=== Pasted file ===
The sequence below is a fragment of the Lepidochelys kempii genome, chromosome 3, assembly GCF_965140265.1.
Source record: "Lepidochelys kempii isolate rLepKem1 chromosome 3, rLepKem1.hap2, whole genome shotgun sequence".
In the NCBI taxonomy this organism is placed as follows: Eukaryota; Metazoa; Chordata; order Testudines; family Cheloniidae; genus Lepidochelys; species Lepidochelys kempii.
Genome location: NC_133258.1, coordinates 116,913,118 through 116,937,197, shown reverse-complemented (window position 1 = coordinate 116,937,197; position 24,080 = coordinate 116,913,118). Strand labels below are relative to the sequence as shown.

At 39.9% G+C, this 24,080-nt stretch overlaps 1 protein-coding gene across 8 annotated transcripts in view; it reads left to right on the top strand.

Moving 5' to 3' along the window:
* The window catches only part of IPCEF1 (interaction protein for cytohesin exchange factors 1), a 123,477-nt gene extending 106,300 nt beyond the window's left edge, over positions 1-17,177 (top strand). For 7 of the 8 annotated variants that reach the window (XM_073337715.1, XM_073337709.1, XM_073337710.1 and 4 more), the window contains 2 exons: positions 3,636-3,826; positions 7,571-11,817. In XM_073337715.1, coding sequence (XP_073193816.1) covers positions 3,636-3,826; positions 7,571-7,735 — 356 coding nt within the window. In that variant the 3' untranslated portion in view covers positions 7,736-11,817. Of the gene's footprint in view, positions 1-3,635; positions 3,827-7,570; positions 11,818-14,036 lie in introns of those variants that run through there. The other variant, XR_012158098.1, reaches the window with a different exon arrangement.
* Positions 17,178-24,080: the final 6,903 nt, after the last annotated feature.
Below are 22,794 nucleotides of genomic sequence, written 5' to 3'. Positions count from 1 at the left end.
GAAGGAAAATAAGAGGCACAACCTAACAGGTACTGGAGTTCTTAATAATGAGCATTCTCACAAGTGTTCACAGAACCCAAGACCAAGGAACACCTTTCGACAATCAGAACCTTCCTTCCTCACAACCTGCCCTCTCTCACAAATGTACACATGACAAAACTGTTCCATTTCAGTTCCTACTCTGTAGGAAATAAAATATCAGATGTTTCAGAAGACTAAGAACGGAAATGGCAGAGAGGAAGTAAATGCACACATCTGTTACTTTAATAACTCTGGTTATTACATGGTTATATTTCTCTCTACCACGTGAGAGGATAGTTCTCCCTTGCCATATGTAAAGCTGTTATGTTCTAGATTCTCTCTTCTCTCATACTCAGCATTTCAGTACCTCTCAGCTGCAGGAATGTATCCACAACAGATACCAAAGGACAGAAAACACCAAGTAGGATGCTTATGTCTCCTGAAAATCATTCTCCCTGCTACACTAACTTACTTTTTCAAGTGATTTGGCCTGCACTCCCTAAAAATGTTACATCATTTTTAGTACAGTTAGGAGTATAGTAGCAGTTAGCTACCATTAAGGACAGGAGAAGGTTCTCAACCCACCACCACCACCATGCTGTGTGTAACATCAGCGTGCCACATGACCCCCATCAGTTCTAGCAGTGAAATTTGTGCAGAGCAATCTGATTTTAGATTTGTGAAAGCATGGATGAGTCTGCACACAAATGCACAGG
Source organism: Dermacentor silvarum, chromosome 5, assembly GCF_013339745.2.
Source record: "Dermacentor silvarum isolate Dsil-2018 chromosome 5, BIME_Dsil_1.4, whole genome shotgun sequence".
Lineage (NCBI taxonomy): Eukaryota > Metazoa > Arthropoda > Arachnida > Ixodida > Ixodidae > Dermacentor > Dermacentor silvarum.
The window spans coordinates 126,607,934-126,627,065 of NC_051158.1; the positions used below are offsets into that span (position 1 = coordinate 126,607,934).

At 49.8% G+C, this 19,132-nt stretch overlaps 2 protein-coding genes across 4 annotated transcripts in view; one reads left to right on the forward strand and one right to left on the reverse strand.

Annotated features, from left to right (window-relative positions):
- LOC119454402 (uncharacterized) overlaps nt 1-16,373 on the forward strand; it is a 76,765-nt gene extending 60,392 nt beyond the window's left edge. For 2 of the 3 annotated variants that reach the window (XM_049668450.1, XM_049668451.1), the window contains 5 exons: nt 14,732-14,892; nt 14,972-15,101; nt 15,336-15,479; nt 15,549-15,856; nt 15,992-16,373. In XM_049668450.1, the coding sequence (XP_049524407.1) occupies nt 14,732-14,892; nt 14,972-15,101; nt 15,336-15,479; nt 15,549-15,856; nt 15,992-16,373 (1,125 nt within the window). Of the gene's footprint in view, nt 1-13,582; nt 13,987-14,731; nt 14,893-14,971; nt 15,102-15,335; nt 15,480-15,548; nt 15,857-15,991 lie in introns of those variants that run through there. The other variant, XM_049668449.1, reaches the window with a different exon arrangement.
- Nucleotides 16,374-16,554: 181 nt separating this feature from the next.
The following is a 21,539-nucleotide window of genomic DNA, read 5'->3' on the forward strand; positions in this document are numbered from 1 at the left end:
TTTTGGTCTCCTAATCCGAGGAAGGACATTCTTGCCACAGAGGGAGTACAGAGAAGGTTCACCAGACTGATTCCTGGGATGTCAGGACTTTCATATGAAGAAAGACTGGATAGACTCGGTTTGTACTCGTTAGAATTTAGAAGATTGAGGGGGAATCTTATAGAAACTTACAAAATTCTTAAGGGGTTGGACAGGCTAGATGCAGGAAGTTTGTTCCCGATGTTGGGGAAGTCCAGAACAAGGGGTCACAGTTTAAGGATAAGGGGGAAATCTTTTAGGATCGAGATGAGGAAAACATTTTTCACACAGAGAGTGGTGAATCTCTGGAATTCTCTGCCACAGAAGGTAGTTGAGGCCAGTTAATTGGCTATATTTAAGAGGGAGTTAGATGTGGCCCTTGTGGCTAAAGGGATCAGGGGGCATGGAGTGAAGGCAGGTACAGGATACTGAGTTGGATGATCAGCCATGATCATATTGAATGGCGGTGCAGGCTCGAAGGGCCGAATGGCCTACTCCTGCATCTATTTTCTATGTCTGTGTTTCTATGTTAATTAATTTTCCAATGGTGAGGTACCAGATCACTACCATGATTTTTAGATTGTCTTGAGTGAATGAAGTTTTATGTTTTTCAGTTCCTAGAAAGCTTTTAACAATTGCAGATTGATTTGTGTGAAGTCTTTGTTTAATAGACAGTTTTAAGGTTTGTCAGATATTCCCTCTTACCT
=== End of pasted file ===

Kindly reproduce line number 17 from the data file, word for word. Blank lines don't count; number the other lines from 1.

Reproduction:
- LOC119454402 (uncharacterized) overlaps nt 1-16,373 on the forward strand; it is a 76,765-nt gene extending 60,392 nt beyond the window's left edge. For 2 of the 3 annotated variants that reach the window (XM_049668450.1, XM_049668451.1), the window contains 5 exons: nt 14,732-14,892; nt 14,972-15,101; nt 15,336-15,479; nt 15,549-15,856; nt 15,992-16,373. In XM_049668450.1, the coding sequence (XP_049524407.1) occupies nt 14,732-14,892; nt 14,972-15,101; nt 15,336-15,479; nt 15,549-15,856; nt 15,992-16,373 (1,125 nt within the window). Of the gene's footprint in view, nt 1-13,582; nt 13,987-14,731; nt 14,893-14,971; nt 15,102-15,335; nt 15,480-15,548; nt 15,857-15,991 lie in introns of those variants that run through there. The other variant, XM_049668449.1, reaches the window with a different exon arrangement.